Indigenous peoples who are not Moro, the Kalagan or Kagan community in Davao Oriental, and Christian or settler communities in Davao City and Cotabato City are also represented, it said.
BARMM was established in 2019 following a plebiscite that approved the Bangsamoro Organic Law, which contains agreements in a peace process between the government and the MILF. The law also guaranteed MILF’s majority control of the parliament during a three-year transition period.
The BTA can now focus on “completing its unfinished business,” said Bacani. “Hopefully, the MILF-led BTA shall build regional political structures and policies in the next three years of the political transition in a way that is accountable and inclusive not motivated by partisan and transactional politics following the lead of President Marcos in the choice of BTA members. The biggest pitfall for the BTA is to make the transition only as an extended campaign period for the 2025 elections,” he said.
Transitional justice concerns should also be prioritized, said Miclat.
“They just need to proceed in earnest but be extra mindful that normalization will not fly if fundamental transitional justice concerns are not prioritized also. They also need to pay extra attention to addressing issues of the IPs and settler, if any, within their territory,” he said.
Below is the new composition of the BTA, based on a list released by the BARMM:
1. MR. AHOD BALAWAG EBRAHIM
2. MR. ABDULLAH EBUS GAYAK
3. MR. ABDULLAH BISTON HASHIM
4. ABDULLAH GOLDIANO MACAPAAR
5. ABDULRAOF ABDUL MACACUA
6. ABDULWAHAB MOHAMMAD PAK
7. AIDA MACALIMPAS SILONGAN
8. AKMAD INDIGAY ABAS
9. ALI OMAR SALIK
10. ALI BANGCOLA SOLAIMAN
11. AMROUSSI AMPUAN MACATANONG
12. ANNA TARHATA SUMANDE BASMAN
13. BAI MALEIHA BAJUNAID CANDAO
14. BAILENG SIMPAL MANTAWIL
15. BASIT SARIP ABBAS
16. BENJAMIN TUPAY LOONG
17. DAN SALA ASNAWIE
18. EDDIE MAPAG ALIH
19. EDUARD UY GUERRA
20. HARON MUHAMMAD ABAS
21. HUSSEIN PALMA MUÑOZ
22. IBRAHIM DUMARAAG ALI
23. KADIL MONERA SINOLINDING. JR
24. LANANG TAPODOC ALI. JR
25. MARJANIE SALIC MACASALONG
26. MARY ANN MADROÑO ARNADO
27. MATARUL MATARUL ESTINO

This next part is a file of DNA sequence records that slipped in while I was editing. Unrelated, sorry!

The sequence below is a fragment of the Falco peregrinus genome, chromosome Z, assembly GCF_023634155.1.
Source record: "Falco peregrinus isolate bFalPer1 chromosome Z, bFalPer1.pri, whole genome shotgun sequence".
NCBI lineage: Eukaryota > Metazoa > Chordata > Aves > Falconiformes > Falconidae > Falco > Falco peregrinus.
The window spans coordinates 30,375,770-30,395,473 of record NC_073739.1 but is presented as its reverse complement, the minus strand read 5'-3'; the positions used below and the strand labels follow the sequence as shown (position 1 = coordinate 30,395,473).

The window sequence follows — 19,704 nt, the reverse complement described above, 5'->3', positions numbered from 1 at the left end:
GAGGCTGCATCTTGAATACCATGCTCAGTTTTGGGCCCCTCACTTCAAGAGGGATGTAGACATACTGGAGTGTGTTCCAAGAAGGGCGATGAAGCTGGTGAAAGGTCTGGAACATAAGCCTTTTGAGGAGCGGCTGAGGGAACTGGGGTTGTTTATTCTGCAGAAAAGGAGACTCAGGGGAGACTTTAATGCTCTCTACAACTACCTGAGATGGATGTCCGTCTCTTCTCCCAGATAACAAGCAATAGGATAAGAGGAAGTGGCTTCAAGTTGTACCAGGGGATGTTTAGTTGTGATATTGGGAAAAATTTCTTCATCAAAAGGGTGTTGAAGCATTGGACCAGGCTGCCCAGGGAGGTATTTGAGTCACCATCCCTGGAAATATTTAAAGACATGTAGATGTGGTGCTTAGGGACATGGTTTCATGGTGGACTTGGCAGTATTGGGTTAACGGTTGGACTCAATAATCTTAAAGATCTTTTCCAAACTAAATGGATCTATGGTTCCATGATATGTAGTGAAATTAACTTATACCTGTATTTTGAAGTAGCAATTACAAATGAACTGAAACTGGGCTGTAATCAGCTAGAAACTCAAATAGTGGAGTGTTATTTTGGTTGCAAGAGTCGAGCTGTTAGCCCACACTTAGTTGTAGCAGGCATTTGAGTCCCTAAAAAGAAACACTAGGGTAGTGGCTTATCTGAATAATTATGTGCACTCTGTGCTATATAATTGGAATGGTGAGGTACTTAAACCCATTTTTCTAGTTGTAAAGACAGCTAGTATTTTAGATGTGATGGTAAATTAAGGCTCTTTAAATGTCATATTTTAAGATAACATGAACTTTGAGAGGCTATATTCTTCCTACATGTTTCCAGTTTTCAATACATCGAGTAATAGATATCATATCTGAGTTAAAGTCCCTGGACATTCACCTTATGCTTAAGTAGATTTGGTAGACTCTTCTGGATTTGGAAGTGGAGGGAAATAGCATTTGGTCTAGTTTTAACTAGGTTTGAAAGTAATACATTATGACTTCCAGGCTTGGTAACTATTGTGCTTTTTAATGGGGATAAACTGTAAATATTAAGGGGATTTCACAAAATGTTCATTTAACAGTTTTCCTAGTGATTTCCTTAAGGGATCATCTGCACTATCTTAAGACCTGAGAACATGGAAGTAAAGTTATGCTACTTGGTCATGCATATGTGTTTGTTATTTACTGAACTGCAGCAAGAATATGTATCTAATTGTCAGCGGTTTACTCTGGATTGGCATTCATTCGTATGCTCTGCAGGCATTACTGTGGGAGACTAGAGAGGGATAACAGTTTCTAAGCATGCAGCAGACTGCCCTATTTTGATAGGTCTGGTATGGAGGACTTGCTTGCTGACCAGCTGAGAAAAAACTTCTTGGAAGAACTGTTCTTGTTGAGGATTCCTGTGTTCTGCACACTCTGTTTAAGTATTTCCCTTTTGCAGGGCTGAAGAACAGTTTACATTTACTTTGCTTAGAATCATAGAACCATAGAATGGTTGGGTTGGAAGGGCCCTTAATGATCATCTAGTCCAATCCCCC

28. MOHAGHER MOHAMMAD IQBAL
29. MOHAMMAD SHUAIB YACOB
30. MOSBER ENTOL ALAUDDIN
31. MUDJIB COMPANIA ABU
32. PANGALIAN MACAORAO BALINDONG
33. RAISSA HERRADURA JAJURIE
34. RAMON ALEJANDRO PIANG SR.
35. SAID ZAMAHSARI SALENDAB
36. SAID MANGGIS SHIEK
37. SHA ELIJAH BIRUAR DUMAMA-ALBA
38. SUHARTO SANDAYAN ESMAEL
39. SUWAIB LATIP ORANON
40. TAWAKAL BUGA MIDTIMBANG
41. UBAIDA CASAD PACASEM
42. ALI MONTAHA DATU HARON BABAO
43. HATIMIL ESMAIL HASSAN
44. MUSLIMIN ASALIM JAKILAN
45. ALBAKIL DASANI JIKIRI
46. FAISAL GUIABAR KARON
47. OMAR YASSER CRISOSTOMO SEMA
48. ADZFAR HAILID USMAN
49. ABDULKARIM TAN MISUARI
50. NURREDHA IBRAHIM MISUARI
51. DENMARTIN ABDUKAHIL KAHALAN
52. ABDULAZIZ MANGANDAKI AMENODIN
53. HAMID UDDIN MALIK
54. TARHATA MATALAM MAGLANGIT
55. RANDOLPH CLIMACO PARCASIO
56. LAISA MASUHUD ALAMIA
57. RASOL YAP MITMUG, JR.
58. BAINTAN ADIL AMPATUAN
59. JOSE IRIBANI LORENA
60. NABIL ALFAD TAN
61. SUHARTO MASTURA AMBOLODTO
62. DON MUSTAPHA ARBISON LOONG
63. AMILBAHAR SADDALANI MAWALLIL
64. RASUL ENDEREZ ISMAEL
65. SUSANA SALVADOR ANAYATIN
66. ROMEO KABUNTALAN SEMA
67. FROILYN TENORIO MENDOZA
68. ISHAK VELOSO MASTURA
69. ALI BALAYMAN SANGKI
70. NABILA MARGARITA PACASUM PANGANDAMAN
71. DIAMILA DISIMBAN RAMOS
72. JOHN ANTHONY LACBAO LIM
73. HASHEMI NUR DILANGALEN
74. SITTIE FAHANIE SINDATOK UY-OYOD
75. JAAFAR APOLLO MIKHAIL LINTONGAN MATALAM
76. BASSIR DIMAUKOM UTTO
77. KHALID MA-AMPOR HADJI ABDULLAH
78. MICHAEL ENIT MIDTIMBANG
79. MOHAMMAD KELIE UGALINGAN ANTAO
80. PAISALIN PANGANDAMAN TAGO
— PCIJ, August 2022